The latest numbers from the Real Estate Board of Greater Vancouver could have far-reaching political implications.
The REGVB has reported that July sales were the lowest in this month since 2000.
May and June sales volumes were also at decade lows. And if this continues, it will create a great deal of pain for real-estate agents and developers, who make their living by closing deals.
Lenders also expect to be repaid for financing projects, but it's hard to collect if the borrowers aren't generating sufficient revenue.
And that's where the politics comes into play.
The Conservative government has repeatedly reduced the mortgage-amortization period, dropping it from 40 years to 35 years to 30 years, and finally, to 25 years.
Many potential first-time buyers, in particular, have trouble affording a home in Greater Vancouver when they have to repay their loans within 25 years.
Senior bankers have been cheering on Finance Minister Jim Flaherty, supposedly because they are worried about a housing bubble.
The reality is that because banks also own investment dealers, their CEOs would prefer to see more Canadian money flowing into the equity markets rather than into real estate.
That's because the investment side of the financial-services business generates fatter profits—most of the time—than boring retail banking and those unglamourous mortgages.
In addition, chartered banks are not competing with credit unions to nearly the same degree on the investment side in comparison to the mortgage market.
So by shortening the amortization period to 25 years, Flaherty is, in effect, shifting financial resources away from real estate and into paper assets.
If the housing slowdown continues, don't be surprised if we start hearing about financial troubles in the credit-union sector.
That's not Flaherty's concern because credit unions are regulated by the provinces.
So any bailouts would come from provincial taxpayers and provincial credit union deposit insurance corporations.
Is a Zambian-born economist the cause?
I wouldn't be surprised if Prime Minister Stephen Harper, a trained economist, has been influenced by a Zambian-born economist in crafting mortgage-amortization policies that may kill the Vancouver housing market and create significant hardship.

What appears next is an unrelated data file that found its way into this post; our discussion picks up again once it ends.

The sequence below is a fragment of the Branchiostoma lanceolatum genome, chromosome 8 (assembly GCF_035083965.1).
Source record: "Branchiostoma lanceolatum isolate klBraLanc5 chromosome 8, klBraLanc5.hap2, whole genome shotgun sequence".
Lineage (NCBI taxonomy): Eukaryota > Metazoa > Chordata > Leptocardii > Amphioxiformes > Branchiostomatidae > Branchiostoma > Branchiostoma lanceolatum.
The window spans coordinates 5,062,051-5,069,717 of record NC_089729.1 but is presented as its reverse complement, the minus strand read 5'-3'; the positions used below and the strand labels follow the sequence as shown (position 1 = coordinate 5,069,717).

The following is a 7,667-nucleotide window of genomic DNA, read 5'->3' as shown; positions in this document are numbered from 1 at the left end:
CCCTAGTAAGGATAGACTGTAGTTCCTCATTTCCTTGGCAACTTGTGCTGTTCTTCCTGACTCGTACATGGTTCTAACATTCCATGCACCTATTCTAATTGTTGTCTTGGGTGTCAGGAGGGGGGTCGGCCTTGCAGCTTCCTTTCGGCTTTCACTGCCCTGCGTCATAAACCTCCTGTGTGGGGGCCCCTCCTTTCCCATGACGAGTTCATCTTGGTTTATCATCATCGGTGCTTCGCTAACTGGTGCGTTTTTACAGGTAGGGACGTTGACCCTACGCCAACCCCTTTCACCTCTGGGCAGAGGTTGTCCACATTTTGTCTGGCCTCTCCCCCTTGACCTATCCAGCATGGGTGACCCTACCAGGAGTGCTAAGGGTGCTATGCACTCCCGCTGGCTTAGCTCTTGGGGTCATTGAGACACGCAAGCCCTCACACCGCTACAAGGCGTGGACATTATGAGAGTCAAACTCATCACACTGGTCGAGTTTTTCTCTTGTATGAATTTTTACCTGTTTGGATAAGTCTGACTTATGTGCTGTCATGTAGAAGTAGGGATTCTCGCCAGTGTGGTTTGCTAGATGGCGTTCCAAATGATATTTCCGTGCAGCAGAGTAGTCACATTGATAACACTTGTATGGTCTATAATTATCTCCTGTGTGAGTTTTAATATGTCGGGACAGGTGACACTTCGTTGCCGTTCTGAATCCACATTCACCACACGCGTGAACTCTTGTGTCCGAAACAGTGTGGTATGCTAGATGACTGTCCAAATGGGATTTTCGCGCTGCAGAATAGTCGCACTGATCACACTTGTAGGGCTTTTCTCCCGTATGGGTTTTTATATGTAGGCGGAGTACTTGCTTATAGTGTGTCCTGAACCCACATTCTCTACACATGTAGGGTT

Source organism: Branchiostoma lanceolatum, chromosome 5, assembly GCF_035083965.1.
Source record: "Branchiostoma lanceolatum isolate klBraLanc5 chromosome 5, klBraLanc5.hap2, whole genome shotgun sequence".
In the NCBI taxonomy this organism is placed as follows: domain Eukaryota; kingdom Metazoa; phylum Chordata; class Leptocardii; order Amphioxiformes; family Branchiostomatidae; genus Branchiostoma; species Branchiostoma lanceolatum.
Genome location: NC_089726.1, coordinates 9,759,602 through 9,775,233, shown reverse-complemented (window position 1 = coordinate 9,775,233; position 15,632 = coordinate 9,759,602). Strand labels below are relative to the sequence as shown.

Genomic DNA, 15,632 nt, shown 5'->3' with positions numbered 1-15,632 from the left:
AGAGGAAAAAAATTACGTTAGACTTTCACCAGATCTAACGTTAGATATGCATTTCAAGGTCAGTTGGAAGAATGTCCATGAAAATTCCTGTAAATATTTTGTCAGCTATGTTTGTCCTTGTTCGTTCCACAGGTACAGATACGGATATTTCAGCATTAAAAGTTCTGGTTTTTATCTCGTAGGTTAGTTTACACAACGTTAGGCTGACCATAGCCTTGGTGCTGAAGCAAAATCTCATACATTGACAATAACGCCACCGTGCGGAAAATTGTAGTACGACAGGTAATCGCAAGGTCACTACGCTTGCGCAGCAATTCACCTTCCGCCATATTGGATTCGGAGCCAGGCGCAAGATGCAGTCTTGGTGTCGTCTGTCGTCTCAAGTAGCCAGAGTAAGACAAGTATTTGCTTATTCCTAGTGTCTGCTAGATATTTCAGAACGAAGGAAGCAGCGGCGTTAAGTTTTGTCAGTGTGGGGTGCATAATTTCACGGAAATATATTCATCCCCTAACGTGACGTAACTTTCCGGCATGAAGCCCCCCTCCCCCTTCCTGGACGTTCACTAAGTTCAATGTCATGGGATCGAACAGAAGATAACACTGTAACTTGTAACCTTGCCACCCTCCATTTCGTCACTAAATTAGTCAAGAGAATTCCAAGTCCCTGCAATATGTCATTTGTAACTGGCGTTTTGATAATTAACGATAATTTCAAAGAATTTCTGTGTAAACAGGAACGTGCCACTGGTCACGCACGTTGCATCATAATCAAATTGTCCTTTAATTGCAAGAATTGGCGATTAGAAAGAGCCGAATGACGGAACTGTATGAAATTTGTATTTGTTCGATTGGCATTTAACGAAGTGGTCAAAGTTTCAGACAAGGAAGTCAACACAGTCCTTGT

In 2011, former Goldman Sachs investment banker Dambisa Moyo wrote a book called How the West Was Lost: Fifty Years of Economic Folly—and the Stark Choices Ahead.
In this book, Moyo zeroed in on how too much investment capital in the western industrialized world has been allocated to real estate, undermining economic competitiveness and enabling China to race forward.
"If you're going to have a bubble, the 'best' type of bubble is a productive asset bubble financed by capital markets," she wrote. "The technology boom of 1995 to 2000 is an example of that."
She claimed that the worst kind of bubble are in unproductive assets that are financed by banks.
"Japan's real estate bubble between 1986 and 1990 is one such example," Moyo noted.
Her previous book, Dead Aid, called for an end to foreign aid in Africa. Since it was published, the Harper government has sharply reduced assistance to the continent.
Similarly, Moyo's analysis of housing markets in the west could easily have influenced Harper to put the brakes on mortgage lending in Canada.
There's a disproportionately negative effect in Vancouver because this city has had the highest housing prices in the country.
Moyo has received a fair amount of attention in Canada, appearing on CBC and speaking in different venues. She was even invited to the Bon Mot Book Club in Vancouver, which was created by Leah Costello, a former director of events at the Fraser Institute.
Fans of the Fraser Institute tend to love Moyo's free-market view of the world. She has even claimed that the U.S. is on the verge of socialism.
The political implications of Harper embracing her ideas are pretty clear. People who work in the real-estate sector are some of the Conservative party's strongest supporters.
At the same time, the Conservatives appear to be implementing the ideas of an economist who opposes investments in the housing market.
If the federal Liberals are paying attention, they'll wake up to this and try to peel away some of the Conservative base. What that will mean to Harper's political future is anyone's guess—but it's probably not good if the next election comes after housing markets have crashed in cities across the country.
Follow Charlie Smith on Twitter at twitter.com/csmithstraight.